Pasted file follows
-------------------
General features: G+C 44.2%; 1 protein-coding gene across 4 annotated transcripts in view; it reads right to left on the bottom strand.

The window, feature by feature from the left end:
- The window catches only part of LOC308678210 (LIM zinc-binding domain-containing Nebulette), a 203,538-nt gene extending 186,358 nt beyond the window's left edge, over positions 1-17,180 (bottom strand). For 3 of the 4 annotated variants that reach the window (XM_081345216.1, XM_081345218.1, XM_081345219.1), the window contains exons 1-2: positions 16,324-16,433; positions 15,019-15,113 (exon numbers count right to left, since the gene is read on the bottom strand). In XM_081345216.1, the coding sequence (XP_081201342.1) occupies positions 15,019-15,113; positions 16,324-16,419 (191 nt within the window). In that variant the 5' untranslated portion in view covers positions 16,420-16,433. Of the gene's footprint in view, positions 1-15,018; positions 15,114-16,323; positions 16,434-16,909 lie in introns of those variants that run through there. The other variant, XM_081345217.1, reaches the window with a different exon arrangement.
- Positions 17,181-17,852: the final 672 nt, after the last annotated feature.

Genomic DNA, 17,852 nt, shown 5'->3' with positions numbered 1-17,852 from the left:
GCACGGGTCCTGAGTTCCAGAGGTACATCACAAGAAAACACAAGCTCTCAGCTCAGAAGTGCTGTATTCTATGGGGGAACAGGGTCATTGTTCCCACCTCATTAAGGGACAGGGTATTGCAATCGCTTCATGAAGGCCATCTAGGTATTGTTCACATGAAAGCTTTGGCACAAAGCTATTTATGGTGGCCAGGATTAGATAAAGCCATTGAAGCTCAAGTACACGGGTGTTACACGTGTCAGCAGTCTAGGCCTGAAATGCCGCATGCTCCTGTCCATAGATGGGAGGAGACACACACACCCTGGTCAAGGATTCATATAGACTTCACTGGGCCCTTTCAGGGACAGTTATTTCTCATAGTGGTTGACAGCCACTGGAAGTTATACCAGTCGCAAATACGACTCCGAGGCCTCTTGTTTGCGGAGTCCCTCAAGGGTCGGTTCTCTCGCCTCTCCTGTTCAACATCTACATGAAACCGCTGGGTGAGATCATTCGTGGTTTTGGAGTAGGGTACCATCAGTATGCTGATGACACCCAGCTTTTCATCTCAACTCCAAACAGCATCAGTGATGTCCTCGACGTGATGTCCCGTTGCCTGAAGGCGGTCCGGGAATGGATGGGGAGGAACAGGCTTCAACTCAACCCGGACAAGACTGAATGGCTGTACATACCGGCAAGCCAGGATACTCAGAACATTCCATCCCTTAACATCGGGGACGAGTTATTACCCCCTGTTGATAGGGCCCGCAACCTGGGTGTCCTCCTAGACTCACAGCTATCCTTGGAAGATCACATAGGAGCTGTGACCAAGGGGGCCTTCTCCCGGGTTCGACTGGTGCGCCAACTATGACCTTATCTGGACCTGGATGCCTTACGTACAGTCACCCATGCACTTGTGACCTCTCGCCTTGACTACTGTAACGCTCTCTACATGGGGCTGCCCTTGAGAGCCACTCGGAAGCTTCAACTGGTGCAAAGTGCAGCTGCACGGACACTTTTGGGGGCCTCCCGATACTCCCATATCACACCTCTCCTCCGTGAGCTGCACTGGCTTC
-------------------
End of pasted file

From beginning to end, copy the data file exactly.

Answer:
General features: G+C 44.2%; 1 protein-coding gene across 4 annotated transcripts in view; it reads right to left on the bottom strand.

The window, feature by feature from the left end:
- The window catches only part of LOC308678210 (LIM zinc-binding domain-containing Nebulette), a 203,538-nt gene extending 186,358 nt beyond the window's left edge, over positions 1-17,180 (bottom strand). For 3 of the 4 annotated variants that reach the window (XM_081345216.1, XM_081345218.1, XM_081345219.1), the window contains exons 1-2: positions 16,324-16,433; positions 15,019-15,113 (exon numbers count right to left, since the gene is read on the bottom strand). In XM_081345216.1, the coding sequence (XP_081201342.1) occupies positions 15,019-15,113; positions 16,324-16,419 (191 nt within the window). In that variant the 5' untranslated portion in view covers positions 16,420-16,433. Of the gene's footprint in view, positions 1-15,018; positions 15,114-16,323; positions 16,434-16,909 lie in introns of those variants that run through there. The other variant, XM_081345217.1, reaches the window with a different exon arrangement.
- Positions 17,181-17,852: the final 672 nt, after the last annotated feature.

Genomic DNA, 17,852 nt, shown 5'->3' with positions numbered 1-17,852 from the left:
GCACGGGTCCTGAGTTCCAGAGGTACATCACAAGAAAACACAAGCTCTCAGCTCAGAAGTGCTGTATTCTATGGGGGAACAGGGTCATTGTTCCCACCTCATTAAGGGACAGGGTATTGCAATCGCTTCATGAAGGCCATCTAGGTATTGTTCACATGAAAGCTTTGGCACAAAGCTATTTATGGTGGCCAGGATTAGATAAAGCCATTGAAGCTCAAGTACACGGGTGTTACACGTGTCAGCAGTCTAGGCCTGAAATGCCGCATGCTCCTGTCCATAGATGGGAGGAGACACACACACCCTGGTCAAGGATTCATATAGACTTCACTGGGCCCTTTCAGGGACAGTTATTTCTCATAGTGGTTGACAGCCACTGGAAGTTATACCAGTCGCAAATACGACTCCGAGGCCTCTTGTTTGCGGAGTCCCTCAAGGGTCGGTTCTCTCGCCTCTCCTGTTCAACATCTACATGAAACCGCTGGGTGAGATCATTCGTGGTTTTGGAGTAGGGTACCATCAGTATGCTGATGACACCCAGCTTTTCATCTCAACTCCAAACAGCATCAGTGATGTCCTCGACGTGATGTCCCGTTGCCTGAAGGCGGTCCGGGAATGGATGGGGAGGAACAGGCTTCAACTCAACCCGGACAAGACTGAATGGCTGTACATACCGGCAAGCCAGGATACTCAGAACATTCCATCCCTTAACATCGGGGACGAGTTATTACCCCCTGTTGATAGGGCCCGCAACCTGGGTGTCCTCCTAGACTCACAGCTATCCTTGGAAGATCACATAGGAGCTGTGACCAAGGGGGCCTTCTCCCGGGTTCGACTGGTGCGCCAACTATGACCTTATCTGGACCTGGATGCCTTACGTACAGTCACCCATGCACTTGTGACCTCTCGCCTTGACTACTGTAACGCTCTCTACATGGGGCTGCCCTTGAGAGCCACTCGGAAGCTTCAACTGGTGCAAAGTGCAGCTGCACGGACACTTTTGGGGGCCTCCCGATACTCCCATATCACACCTCTCCTCCGTGAGCTGCACTGGCTTC